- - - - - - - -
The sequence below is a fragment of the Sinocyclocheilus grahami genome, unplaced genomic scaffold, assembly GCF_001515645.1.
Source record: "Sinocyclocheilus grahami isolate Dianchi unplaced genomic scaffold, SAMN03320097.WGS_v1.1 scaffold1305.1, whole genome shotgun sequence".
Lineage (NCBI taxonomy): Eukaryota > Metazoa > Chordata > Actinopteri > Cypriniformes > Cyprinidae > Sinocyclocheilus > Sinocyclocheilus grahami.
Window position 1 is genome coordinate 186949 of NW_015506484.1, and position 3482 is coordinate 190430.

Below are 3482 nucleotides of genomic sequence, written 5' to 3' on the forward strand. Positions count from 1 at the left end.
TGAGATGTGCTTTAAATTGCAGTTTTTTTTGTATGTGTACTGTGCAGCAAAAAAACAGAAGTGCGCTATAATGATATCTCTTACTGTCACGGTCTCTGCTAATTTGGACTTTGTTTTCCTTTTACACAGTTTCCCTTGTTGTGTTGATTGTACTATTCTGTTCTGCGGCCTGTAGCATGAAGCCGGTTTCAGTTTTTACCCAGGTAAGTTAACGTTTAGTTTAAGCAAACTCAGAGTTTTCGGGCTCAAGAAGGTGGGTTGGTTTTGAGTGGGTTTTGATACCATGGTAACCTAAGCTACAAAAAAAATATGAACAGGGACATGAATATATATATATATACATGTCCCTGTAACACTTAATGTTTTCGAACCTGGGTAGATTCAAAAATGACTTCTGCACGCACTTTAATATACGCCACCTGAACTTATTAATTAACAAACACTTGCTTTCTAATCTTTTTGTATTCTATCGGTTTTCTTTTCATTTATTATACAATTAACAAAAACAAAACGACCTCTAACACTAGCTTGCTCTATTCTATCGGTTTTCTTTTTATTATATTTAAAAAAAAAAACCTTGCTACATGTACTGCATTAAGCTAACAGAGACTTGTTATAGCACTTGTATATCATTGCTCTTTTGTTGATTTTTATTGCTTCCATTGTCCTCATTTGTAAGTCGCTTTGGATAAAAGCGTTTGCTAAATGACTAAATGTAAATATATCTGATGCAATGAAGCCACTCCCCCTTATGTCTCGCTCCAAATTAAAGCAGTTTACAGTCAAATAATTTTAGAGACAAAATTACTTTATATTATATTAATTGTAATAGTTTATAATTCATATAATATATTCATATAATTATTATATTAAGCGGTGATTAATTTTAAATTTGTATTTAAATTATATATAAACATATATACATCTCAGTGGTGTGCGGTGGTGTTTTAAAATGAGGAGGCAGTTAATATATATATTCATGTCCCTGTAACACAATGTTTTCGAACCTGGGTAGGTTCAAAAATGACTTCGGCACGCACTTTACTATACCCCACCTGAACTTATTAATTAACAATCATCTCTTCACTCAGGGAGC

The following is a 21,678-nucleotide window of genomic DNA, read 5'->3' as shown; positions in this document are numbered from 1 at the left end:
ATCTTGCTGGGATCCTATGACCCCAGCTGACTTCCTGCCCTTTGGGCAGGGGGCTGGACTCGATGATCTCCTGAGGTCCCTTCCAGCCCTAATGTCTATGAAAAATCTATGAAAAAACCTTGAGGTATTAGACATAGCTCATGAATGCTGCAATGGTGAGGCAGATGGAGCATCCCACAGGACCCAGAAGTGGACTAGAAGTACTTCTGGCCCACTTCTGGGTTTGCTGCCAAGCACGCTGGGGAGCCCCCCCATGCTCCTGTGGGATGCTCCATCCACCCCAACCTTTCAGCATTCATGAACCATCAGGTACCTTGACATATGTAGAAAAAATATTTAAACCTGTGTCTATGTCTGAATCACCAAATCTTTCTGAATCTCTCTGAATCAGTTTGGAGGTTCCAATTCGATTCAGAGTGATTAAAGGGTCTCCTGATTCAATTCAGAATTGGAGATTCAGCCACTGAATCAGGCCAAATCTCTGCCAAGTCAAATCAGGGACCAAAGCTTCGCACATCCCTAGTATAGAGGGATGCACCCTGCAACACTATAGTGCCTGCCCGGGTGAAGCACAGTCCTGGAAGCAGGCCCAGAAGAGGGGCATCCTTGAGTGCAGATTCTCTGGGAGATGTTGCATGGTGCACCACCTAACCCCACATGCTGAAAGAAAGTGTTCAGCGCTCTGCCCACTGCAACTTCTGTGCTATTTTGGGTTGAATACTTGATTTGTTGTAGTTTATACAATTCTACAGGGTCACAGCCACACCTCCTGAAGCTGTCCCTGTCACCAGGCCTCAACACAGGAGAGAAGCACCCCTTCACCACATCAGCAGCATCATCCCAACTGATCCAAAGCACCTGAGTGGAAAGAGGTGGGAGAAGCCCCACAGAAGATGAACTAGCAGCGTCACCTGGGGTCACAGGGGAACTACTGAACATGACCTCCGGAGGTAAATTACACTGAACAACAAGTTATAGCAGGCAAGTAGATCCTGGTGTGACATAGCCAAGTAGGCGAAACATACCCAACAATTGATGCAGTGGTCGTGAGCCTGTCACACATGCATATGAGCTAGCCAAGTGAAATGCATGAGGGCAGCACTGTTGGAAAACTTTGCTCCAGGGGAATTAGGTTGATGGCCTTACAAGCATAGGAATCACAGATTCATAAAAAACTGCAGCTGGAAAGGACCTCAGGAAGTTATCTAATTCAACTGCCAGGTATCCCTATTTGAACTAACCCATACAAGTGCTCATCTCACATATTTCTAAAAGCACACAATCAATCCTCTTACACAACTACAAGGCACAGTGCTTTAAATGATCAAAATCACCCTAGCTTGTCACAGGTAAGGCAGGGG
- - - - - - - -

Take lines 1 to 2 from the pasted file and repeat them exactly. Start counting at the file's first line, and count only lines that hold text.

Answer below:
The sequence below is a fragment of the Sinocyclocheilus grahami genome, unplaced genomic scaffold, assembly GCF_001515645.1.
Source record: "Sinocyclocheilus grahami isolate Dianchi unplaced genomic scaffold, SAMN03320097.WGS_v1.1 scaffold1305.1, whole genome shotgun sequence".